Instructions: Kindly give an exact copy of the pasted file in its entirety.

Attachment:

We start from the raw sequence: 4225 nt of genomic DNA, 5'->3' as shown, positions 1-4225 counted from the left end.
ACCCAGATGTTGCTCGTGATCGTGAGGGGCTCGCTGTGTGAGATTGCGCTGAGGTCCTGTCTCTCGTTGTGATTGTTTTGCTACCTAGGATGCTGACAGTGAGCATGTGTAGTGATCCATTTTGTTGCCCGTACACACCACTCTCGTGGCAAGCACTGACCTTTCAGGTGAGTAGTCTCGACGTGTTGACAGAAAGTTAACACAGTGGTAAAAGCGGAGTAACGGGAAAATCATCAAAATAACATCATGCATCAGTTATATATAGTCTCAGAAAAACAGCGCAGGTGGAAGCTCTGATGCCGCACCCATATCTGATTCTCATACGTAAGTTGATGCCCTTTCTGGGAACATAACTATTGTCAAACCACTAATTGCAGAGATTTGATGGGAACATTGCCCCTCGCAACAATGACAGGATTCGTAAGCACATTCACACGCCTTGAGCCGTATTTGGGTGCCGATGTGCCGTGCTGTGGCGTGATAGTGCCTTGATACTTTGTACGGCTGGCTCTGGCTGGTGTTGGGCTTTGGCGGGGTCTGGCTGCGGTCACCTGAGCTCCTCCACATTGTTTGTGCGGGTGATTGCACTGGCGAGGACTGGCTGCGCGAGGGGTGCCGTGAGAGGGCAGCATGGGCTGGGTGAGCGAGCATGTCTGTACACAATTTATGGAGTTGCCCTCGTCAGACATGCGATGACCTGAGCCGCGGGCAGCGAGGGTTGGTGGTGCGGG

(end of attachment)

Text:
We start from the raw sequence: 4225 nt of genomic DNA, 5'->3' as shown, positions 1-4225 counted from the left end.
ACCCAGATGTTGCTCGTGATCGTGAGGGGCTCGCTGTGTGAGATTGCGCTGAGGTCCTGTCTCTCGTTGTGATTGTTTTGCTACCTAGGATGCTGACAGTGAGCATGTGTAGTGATCCATTTTGTTGCCCGTACACACCACTCTCGTGGCAAGCACTGACCTTTCAGGTGAGTAGTCTCGACGTGTTGACAGAAAGTTAACACAGTGGTAAAAGCGGAGTAACGGGAAAATCATCAAAATAACATCATGCATCAGTTATATATAGTCTCAGAAAAACAGCGCAGGTGGAAGCTCTGATGCCGCACCCATATCTGATTCTCATACGTAAGTTGATGCCCTTTCTGGGAACATAACTATTGTCAAACCACTAATTGCAGAGATTTGATGGGAACATTGCCCCTCGCAACAATGACAGGATTCGTAAGCACATTCACACGCCTTGAGCCGTATTTGGGTGCCGATGTGCCGTGCTGTGGCGTGATAGTGCCTTGATACTTTGTACGGCTGGCTCTGGCTGGTGTTGGGCTTTGGCGGGGTCTGGCTGCGGTCACCTGAGCTCCTCCACATTGTTTGTGCGGGTGATTGCACTGGCGAGGACTGGCTGCGCGAGGGGTGCCGTGAGAGGGCAGCATGGGCTGGGTGAGCGAGCATGTCTGTACACAATTTATGGAGTTGCCCTCGTCAGACATGCGATGACCTGAGCCGCGGGCAGCGAGGGTTGGTGGTGCGGG